Here is how to import a model and set the textures for Cinema 4D. The steps are from this excellent video from this forum post, which includes a number of other useful Cinema 4D animation tutorials and resource links. Here's one more useful post. That said, for best results you may want to use jmc2obj, a general-purpose and full-featured exporter. The main downside of jmc2obj is that you have to reattach every single texture it generates by hand; Mineways uses just one texture, so the cleanup process is much faster.

Step 1: Get your world and region selected in Mineways, then select 'Export Model for 3D Rendering'.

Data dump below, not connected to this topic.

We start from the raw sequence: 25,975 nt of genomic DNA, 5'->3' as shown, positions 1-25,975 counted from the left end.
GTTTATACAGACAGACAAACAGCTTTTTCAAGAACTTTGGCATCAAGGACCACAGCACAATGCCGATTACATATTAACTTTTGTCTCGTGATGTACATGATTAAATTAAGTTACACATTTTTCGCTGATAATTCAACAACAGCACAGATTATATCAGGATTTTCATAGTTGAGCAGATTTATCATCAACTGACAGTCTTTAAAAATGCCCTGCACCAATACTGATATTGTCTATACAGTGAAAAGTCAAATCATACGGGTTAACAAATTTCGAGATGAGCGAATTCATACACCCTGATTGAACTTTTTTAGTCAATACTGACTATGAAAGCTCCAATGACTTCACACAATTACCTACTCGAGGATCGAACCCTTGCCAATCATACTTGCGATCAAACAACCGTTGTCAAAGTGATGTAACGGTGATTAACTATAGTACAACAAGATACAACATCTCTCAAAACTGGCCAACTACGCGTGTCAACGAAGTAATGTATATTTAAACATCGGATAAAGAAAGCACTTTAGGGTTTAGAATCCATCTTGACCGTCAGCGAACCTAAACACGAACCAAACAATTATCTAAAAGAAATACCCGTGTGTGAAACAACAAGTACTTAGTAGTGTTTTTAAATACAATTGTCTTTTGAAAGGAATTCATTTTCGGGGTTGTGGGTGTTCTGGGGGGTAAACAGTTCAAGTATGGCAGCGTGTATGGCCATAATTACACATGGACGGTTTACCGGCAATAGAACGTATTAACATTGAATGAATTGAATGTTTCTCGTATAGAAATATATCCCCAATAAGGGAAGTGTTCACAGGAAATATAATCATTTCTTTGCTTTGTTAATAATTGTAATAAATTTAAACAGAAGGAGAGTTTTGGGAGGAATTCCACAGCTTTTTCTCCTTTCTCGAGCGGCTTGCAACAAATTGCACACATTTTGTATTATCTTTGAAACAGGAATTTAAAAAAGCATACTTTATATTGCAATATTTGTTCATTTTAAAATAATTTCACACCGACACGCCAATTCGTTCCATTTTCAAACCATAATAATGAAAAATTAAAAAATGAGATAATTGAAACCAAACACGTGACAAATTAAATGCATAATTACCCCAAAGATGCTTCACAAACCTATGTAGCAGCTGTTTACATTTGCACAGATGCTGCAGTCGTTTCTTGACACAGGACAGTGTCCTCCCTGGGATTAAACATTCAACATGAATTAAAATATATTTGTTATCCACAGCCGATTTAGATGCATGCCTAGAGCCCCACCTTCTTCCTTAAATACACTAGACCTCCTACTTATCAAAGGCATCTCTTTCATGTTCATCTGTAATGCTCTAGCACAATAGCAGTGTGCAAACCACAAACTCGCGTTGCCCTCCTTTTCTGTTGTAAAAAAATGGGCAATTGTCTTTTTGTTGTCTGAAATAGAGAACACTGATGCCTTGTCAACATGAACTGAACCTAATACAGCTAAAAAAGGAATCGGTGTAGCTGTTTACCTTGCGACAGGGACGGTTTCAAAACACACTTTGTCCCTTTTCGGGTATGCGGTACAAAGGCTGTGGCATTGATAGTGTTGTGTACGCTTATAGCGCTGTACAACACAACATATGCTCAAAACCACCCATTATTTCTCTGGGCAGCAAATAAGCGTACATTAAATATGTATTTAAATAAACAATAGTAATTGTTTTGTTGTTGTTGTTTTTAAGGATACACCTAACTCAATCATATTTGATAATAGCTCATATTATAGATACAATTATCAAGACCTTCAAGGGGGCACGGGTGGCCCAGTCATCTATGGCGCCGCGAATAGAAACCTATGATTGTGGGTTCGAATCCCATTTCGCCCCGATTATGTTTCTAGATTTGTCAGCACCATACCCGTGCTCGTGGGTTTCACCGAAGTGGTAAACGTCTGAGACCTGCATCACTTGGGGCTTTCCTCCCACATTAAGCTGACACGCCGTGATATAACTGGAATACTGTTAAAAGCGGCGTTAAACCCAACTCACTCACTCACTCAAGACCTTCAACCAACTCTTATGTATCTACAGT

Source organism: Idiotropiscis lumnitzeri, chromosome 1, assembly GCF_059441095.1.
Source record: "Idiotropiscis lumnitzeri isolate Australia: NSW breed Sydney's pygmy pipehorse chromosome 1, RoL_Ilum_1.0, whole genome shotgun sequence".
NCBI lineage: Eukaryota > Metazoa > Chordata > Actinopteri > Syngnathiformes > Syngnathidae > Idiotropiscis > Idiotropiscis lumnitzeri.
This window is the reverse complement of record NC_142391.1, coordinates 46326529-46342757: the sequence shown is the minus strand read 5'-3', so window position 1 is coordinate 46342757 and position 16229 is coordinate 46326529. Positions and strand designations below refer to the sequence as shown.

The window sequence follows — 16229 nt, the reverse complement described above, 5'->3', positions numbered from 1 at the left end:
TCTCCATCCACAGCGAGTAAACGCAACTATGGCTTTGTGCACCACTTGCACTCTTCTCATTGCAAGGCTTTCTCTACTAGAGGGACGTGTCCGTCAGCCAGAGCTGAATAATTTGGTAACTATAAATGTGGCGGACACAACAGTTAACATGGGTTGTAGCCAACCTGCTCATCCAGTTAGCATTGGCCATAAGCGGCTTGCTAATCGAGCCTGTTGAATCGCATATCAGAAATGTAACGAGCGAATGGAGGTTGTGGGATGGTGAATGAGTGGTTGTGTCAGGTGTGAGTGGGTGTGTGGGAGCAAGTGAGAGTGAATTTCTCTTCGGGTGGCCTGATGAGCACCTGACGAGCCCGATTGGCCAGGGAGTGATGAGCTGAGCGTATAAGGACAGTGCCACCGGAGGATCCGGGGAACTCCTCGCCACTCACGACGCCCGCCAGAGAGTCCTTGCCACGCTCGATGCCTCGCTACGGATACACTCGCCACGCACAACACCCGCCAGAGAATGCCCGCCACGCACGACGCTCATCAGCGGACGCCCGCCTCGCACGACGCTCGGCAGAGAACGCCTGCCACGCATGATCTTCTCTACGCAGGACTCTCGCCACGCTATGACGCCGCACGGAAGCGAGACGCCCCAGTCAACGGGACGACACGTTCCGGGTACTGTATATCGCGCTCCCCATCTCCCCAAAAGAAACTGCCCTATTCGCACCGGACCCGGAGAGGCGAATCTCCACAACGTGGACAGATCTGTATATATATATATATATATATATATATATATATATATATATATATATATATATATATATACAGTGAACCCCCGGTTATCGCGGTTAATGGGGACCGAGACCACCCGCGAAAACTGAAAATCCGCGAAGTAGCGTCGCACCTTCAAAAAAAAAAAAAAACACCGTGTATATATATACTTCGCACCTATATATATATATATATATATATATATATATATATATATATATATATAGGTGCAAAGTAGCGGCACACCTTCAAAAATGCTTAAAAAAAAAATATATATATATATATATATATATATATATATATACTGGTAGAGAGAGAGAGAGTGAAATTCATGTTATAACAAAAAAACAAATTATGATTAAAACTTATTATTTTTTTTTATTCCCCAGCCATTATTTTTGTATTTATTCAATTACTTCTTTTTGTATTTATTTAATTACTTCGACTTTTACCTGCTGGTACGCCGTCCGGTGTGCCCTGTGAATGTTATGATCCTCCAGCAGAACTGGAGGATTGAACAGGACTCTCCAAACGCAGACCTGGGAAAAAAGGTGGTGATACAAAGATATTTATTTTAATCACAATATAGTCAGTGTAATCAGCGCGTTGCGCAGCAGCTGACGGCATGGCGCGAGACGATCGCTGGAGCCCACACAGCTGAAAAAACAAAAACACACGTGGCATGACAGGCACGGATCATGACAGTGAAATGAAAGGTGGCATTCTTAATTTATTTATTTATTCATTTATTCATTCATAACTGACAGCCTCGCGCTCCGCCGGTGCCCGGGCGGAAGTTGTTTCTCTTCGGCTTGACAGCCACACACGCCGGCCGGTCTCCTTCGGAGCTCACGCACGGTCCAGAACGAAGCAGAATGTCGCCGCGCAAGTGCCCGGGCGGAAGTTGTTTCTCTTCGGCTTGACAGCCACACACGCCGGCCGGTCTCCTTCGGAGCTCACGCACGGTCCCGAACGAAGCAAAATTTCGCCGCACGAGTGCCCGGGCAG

Step 2: Save as the file type 'OBJ'.

Step 3: Adjust the export options as you wish. Nothing is required here; by default, blocks will come in at a size of 1/10th meter each. You can adjust this by changing "Make each block 100 mm high"; for example, 1000 mm is 1 meter.

You may wish to change the OBJ file export options in the upper right of the dialog, but the defaults are fine.

Step 4: Once the model is exported, open Cinema4D and drag into the main window the .obj file generated. Hit "OK" for the import options dialog.

To move around the scene, hold down Alt and use the three mouse buttons and scroll wheel.

Step 5: Once it is all loaded, all objects will be white. Select all the materials in the material viewer, the row of spheres at the lower left. Do this by clicking one sphere and then hitting control-A. All spheres should now be selected.